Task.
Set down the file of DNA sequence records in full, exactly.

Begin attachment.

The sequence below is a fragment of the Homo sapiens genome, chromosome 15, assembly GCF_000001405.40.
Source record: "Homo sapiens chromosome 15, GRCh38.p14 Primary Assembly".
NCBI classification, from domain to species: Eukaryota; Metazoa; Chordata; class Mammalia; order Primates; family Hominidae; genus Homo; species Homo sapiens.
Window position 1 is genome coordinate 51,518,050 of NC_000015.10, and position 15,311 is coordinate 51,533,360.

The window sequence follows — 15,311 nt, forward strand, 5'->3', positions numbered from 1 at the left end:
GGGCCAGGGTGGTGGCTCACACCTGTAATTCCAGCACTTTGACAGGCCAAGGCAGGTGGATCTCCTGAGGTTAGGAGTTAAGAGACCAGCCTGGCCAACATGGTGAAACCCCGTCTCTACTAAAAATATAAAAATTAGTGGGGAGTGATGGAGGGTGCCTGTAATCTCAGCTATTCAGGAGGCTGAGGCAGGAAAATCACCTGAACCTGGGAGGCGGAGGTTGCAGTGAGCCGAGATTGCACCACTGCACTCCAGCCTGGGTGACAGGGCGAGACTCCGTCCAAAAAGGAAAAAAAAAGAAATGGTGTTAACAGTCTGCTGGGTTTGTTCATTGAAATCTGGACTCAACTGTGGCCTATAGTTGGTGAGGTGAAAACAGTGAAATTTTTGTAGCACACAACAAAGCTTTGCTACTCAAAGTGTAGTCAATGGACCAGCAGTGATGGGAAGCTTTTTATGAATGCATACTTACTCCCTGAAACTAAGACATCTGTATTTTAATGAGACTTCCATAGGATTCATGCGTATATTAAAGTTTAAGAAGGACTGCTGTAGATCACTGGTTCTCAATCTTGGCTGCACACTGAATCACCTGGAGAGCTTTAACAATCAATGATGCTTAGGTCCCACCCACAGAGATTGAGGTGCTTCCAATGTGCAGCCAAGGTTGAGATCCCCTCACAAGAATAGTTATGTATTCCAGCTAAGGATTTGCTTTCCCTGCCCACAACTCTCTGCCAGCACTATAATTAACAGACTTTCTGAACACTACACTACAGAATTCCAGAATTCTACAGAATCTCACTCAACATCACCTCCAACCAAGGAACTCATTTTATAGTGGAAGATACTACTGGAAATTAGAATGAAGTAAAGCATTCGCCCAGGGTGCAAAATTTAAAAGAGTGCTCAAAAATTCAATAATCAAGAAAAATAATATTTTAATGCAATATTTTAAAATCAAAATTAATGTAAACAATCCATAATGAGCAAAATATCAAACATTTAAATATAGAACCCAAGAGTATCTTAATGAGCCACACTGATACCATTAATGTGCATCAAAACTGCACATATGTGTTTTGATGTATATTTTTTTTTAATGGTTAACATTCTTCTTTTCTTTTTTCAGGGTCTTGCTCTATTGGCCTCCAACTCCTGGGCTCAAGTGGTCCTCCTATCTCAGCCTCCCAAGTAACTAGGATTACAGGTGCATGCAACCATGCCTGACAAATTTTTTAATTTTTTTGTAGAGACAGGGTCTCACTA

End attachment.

The sequence below is a fragment of the Homo sapiens genome, chromosome 15, assembly GCF_000001405.40.
Source record: "Homo sapiens chromosome 15, GRCh38.p14 Primary Assembly".
NCBI classification, from domain to species: Eukaryota; Metazoa; Chordata; class Mammalia; order Primates; family Hominidae; genus Homo; species Homo sapiens.
Window position 1 is genome coordinate 51,518,050 of NC_000015.10, and position 15,311 is coordinate 51,533,360.

The window sequence follows — 15,311 nt, forward strand, 5'->3', positions numbered from 1 at the left end:
GGGCCAGGGTGGTGGCTCACACCTGTAATTCCAGCACTTTGACAGGCCAAGGCAGGTGGATCTCCTGAGGTTAGGAGTTAAGAGACCAGCCTGGCCAACATGGTGAAACCCCGTCTCTACTAAAAATATAAAAATTAGTGGGGAGTGATGGAGGGTGCCTGTAATCTCAGCTATTCAGGAGGCTGAGGCAGGAAAATCACCTGAACCTGGGAGGCGGAGGTTGCAGTGAGCCGAGATTGCACCACTGCACTCCAGCCTGGGTGACAGGGCGAGACTCCGTCCAAAAAGGAAAAAAAAAGAAATGGTGTTAACAGTCTGCTGGGTTTGTTCATTGAAATCTGGACTCAACTGTGGCCTATAGTTGGTGAGGTGAAAACAGTGAAATTTTTGTAGCACACAACAAAGCTTTGCTACTCAAAGTGTAGTCAATGGACCAGCAGTGATGGGAAGCTTTTTATGAATGCATACTTACTCCCTGAAACTAAGACATCTGTATTTTAATGAGACTTCCATAGGATTCATGCGTATATTAAAGTTTAAGAAGGACTGCTGTAGATCACTGGTTCTCAATCTTGGCTGCACACTGAATCACCTGGAGAGCTTTAACAATCAATGATGCTTAGGTCCCACCCACAGAGATTGAGGTGCTTCCAATGTGCAGCCAAGGTTGAGATCCCCTCACAAGAATAGTTATGTATTCCAGCTAAGGATTTGCTTTCCCTGCCCACAACTCTCTGCCAGCACTATAATTAACAGACTTTCTGAACACTACACTACAGAATTCCAGAATTCTACAGAATCTCACTCAACATCACCTCCAACCAAGGAACTCATTTTATAGTGGAAGATACTACTGGAAATTAGAATGAAGTAAAGCATTCGCCCAGGGTGCAAAATTTAAAAGAGTGCTCAAAAATTCAATAATCAAGAAAAATAATATTTTAATGCAATATTTTAAAATCAAAATTAATGTAAACAATCCATAATGAGCAAAATATCAAACATTTAAATATAGAACCCAAGAGTATCTTAATGAGCCACACTGATACCATTAATGTGCATCAAAACTGCACATATGTGTTTTGATGTATATTTTTTTTTAATGGTTAACATTCTTCTTTTCTTTTTTCAGGGTCTTGCTCTATTGGCCTCCAACTCCTGGGCTCAAGTGGTCCTCCTATCTCAGCCTCCCAAGTAACTAGGATTACAGGTGCATGCAACCATGCCTGACAAATTTTTTAATTTTTTTGTAGAGACAGGGTCTCACTA